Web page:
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More free supercharging for cars sold after January?

Discussion in 'Model S: Battery & Charging' started by henderrj, Nov 16, 2016.

  1. henderrj

    henderrj Member

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  2. jelloslug

    jelloslug Active Member

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    The problem is not with paying for the power, it's with people hogging the chargers when they can be charging at home/work.
     
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  3. ecarfan

    ecarfan Well-Known Member

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    I don't thnk so. To do that the business owner would want to ensure that only their customers charged at the Supercharger location at their store. Not feasible.

    That article includes this quote:
    John Brehm, Hy-Vee director of site planning, said about the deal (via The Gazette):
    “The time it takes for an average shopper to get through a grocery store to get groceries is about the same time it takes to get a full charge on a decent fast charger like this. So it’s a marriage made in heaven.”
    ---------
    Which brings up another point. The Supercharger network is, in my opinion, inexorably moving away from the original purpose of providing charging primarily for long distance travel and towards a more mixed use network, charging for long distance and local and even somewhat business-specific sites.

    Think about the Tesla owners that Hy-Vee is trying to attract. They are ALL locals. Few people drive over 200 miles rondtrip for groceries (Yes a tiny number do, the vast majority do not).
    the recent Supercharger announcement is clearly intended to address that issue, as is the ontological mg buildout of the network.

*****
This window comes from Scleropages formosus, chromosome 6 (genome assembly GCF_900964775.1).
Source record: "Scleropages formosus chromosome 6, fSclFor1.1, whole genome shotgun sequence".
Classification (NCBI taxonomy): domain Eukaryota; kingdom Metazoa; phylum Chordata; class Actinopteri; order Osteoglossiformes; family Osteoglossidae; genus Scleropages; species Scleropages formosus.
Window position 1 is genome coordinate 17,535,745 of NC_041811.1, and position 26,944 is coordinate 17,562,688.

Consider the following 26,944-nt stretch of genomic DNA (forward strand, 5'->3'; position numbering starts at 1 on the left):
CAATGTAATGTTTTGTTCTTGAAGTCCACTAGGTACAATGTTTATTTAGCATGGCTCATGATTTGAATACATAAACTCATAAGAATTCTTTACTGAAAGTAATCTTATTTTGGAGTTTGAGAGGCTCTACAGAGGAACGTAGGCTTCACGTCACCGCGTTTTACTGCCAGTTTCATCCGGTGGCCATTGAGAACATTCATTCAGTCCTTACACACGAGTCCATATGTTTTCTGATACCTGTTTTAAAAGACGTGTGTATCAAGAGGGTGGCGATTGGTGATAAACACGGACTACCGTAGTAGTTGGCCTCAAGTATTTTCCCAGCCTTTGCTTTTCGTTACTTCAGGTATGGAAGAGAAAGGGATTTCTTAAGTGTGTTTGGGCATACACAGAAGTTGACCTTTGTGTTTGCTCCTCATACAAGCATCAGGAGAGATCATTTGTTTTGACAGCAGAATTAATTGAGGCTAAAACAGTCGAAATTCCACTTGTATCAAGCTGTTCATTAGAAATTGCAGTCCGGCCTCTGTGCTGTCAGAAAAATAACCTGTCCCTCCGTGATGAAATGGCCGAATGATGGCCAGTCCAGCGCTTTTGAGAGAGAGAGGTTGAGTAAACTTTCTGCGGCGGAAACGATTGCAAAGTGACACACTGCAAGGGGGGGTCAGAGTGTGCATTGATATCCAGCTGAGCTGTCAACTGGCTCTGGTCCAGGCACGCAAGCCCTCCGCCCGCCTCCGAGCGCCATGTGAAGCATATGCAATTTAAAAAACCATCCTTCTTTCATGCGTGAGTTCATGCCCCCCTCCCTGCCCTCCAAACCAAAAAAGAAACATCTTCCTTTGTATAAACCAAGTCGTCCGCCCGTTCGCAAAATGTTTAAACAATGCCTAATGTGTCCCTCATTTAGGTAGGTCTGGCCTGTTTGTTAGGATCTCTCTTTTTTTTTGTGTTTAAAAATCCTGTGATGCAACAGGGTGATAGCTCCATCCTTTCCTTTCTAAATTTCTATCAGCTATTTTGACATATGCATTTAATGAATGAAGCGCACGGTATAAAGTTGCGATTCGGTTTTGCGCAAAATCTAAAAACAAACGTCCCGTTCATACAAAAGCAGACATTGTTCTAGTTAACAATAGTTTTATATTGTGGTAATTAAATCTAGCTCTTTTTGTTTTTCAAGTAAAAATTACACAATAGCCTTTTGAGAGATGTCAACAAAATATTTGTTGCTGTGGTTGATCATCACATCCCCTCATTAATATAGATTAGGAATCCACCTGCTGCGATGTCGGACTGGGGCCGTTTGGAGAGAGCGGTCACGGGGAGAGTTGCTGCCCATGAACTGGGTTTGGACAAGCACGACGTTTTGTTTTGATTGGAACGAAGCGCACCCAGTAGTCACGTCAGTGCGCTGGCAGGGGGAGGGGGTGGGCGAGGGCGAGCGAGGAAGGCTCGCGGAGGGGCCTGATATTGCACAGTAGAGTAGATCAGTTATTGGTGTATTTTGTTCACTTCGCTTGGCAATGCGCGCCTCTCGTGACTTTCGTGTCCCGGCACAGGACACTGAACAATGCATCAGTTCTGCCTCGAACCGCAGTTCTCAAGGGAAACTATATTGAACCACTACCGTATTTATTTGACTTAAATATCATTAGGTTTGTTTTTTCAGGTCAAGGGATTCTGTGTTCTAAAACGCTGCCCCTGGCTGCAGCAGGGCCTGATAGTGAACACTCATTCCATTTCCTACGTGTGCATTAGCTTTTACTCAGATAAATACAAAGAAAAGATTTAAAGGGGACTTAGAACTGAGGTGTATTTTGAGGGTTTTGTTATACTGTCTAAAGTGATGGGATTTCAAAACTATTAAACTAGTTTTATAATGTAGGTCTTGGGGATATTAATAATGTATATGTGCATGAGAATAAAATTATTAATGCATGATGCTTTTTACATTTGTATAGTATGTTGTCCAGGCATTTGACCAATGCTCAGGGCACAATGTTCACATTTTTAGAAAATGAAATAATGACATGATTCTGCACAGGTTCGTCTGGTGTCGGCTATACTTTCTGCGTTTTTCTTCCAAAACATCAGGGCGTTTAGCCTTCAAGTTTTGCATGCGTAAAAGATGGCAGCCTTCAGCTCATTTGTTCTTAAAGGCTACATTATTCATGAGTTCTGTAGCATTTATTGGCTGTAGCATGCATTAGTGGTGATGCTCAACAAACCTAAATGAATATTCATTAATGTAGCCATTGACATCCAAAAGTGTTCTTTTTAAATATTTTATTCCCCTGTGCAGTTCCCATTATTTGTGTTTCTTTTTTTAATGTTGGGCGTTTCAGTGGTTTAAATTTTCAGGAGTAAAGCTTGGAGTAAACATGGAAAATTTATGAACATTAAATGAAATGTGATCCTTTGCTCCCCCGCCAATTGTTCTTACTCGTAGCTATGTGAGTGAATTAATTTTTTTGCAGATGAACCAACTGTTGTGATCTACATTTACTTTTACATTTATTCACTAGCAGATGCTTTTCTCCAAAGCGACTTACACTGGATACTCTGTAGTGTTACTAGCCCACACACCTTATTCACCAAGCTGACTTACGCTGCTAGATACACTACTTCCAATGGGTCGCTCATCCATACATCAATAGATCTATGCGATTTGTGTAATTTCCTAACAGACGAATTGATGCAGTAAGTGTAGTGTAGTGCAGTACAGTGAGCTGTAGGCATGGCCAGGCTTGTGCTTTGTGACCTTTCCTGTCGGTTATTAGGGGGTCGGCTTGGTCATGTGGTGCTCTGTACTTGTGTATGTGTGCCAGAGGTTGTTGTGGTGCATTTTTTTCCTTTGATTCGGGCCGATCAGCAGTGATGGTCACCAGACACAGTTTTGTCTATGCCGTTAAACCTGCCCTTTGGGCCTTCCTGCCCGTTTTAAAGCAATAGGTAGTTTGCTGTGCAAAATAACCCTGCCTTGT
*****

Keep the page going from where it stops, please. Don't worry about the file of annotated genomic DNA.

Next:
4. Saghost

    Saghost Active Member

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    But a lot of people on roadtrips buy some groceries for their trip, sometimes while on the trip...
     
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  5. Troy

    Troy Active Member

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    #5 Troy, Nov 16, 2016
    Last edited: Nov 16, 2016
    Free supercharging is not possible for new Teslas after this year because it would make city superchargers impossible in the future. Elon said Tesla will build a few million cars per year (source). Most people around the world live in apartment buildings and have nowhere to charge. For example, according to forum member @markwj, 90% of gas car owners in Hong Kong wouldn't be able to charge at home or work if they had bought an EV (source). In other words, Tesla needs to build there lots of city superchargers to unlock 90% of the market.

    However, there are a few thousand Teslas in Hong Kong and all of them have free supercharging. Tesla would lose too much money if they did that now. Therefore they need to wait until the percentage of Teslas that have free supercharging is much lower than the total number of Teslas on the road. According to my calculation in July 2018, Teslas that have free supercharging will drop to 32%. This is not enough. In Jan 2019, it will drop to 23%. That's still not enough. Realistically, Tesla will be able to start building city superchargers in mid to late 2019. By that time, their yearly production will be close to 1 million units. They will need city superchargers to grow their sales beyond a million units per year.